Stationed near the front, just outside of Paris, Clark and his crew were broken up and assigned to different aircrews.

"We all became co-pilots and joined different crews," Clark said. "It was a real big letdown, but after flying two or three resupply missions, we realized we weren't as smart as we thought we were. It was a good thing we went through that period with the older people."

For the next five months as the war went on, Clark flew a total of 81 missions, 27 of those being credited as combat missions. The majority of these missions saw Clark and his crew flying their C-47 to the front lines, loaded with ammunition and gasoline. On their return flights, their aircraft was usually loaded with the wounded for transport back to France or England, depending on the severity of the wounds.

"We did most of our supply work for Patton and his 3rd Army," Clark said. "The armies were moving so fast that the trucks couldn't keep up with supplies. That's when the Troop Carrier Command came in with 900 airplanes."

Clark recalled one of his most unforgettable and adrenaline pumping missions.

"The clerk came to me and told me to unload my cargo of gasoline, that I've got a special mission," Clark said. "Oh, Jesus, right off the bat, we thought this is good; maybe we're going to fly to Yugoslavia and drop off supplies for the partisans."

Clark and his crew were instructed to fly to a field just outside of Reims, France, and wait.

"It was just a farmer's field," Clark said. "We landed and there we waited about a half an hour, and finally a couple of trucks came down the road."

Hoping for something exciting, Clark was humorously surprised with what he had to do.

"An officer jumped out of one of the trucks and said, 'Are you guys on special mission 1-2-3-4 or whatever,'" Clark said. "Yeah, that's us, I said. 'OK, we got a priority load here,' he said. 'Your orders are to load this as quick as you can and waste no time in getting to your destination.'"

Clark could not believe what his cargo was.

"A whole load of toilet tissue!" Clark said. "We had to take it to the 1st Army up north. They had dysentery."

Returning from the mission, he and his crew became the subject of many jokes from the other aircrews.

"Beforehand, we were bragging to the other crews," Clark said. "After that, we received a lot of flak."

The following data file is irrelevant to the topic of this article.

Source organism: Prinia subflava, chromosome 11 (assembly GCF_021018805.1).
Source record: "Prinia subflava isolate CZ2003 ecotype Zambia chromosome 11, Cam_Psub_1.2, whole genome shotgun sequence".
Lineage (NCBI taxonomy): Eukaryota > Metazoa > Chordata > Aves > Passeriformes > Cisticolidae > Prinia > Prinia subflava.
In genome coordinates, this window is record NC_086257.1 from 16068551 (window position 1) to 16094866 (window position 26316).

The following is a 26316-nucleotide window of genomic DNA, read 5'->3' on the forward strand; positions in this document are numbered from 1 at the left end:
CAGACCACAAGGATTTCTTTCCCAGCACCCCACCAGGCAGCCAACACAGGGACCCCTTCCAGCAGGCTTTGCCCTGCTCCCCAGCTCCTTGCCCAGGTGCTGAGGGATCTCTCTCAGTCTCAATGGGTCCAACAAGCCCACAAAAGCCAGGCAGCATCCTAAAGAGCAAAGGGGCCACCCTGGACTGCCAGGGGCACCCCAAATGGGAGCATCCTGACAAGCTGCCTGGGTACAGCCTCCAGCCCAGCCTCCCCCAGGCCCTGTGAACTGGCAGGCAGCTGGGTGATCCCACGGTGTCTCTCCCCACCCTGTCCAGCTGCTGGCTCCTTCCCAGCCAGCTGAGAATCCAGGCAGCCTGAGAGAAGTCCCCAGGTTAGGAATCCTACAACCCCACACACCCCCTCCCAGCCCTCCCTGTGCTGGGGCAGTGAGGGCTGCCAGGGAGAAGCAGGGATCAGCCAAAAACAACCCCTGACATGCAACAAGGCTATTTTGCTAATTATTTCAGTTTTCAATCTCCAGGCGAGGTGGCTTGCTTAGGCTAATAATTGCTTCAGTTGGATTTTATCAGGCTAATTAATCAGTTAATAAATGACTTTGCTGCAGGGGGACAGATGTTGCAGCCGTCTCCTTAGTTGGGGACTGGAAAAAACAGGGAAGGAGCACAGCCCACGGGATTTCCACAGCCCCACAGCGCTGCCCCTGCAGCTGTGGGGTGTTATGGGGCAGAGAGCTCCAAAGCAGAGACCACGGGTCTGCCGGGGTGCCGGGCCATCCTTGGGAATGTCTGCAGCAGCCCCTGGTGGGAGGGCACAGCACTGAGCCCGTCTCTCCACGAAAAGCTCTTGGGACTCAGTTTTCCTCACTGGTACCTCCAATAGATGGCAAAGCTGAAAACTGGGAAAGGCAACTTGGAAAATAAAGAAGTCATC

With the war in Europe ending in late spring of 1945, Clark continued on in Europe, flying for the newly created European Air Transport Service (EATS). Even though this service acted as a civilian airline, transporting people all over the continent, the aircraft and crews were from the Army Air Force.

During his time in EATS, Clark was given the opportunity to fly around many VIPs and was eventually offered a pilot job from Trans World Airlines. They wanted him to fly a converted C-47, based out of Geneva, Switzerland. But Clark decided against this.

"It had been over two years since I'd been home," Clark said. "I was homesick, so I went home in August 1946."

Returning home and not wanting to give up his passion of flying, Clark utilized his knowledge of both aviation and agriculture to start a successful business.

"Being a farm boy, I started a crop dusting business," Clark said. "I did it for 10 years and had six airplanes."

He sold this business to start Clark Seeds, a seed business that still operates to this day in Clayton, Delaware.

Besides this, over his lifetime, Clark served on the board of directors for two Delaware banks, on the board of directors for the Federal Reserve Bank in Philadelphia, on two school boards and was eventually elected to the Delaware House of Representatives for 12 years.

However, Clark always maintained a love and interest in aviation. This is what brought him to the AMC Museum.

"I brought my grandchildren out here one day, about 10 or 12 years ago, and I was taking them around," Clark said. "This guy was following me around and asked me, 'Why don't you come out here and volunteer?'"

The individual who approached Clark was Mike Leister, the AMC Museum director.

"Don Clark is an American original," Leister said. "He's one of two remaining World War II veterans who work here at the museum. Here, you get to actually talk to the people, like Clark, who lived that history. To get the first hand experiences is awesome."

After retiring, Clark began volunteering at the AMC museum.

"I love airplanes," Clark said. "And I love to talk to about them, especially to people who are interested."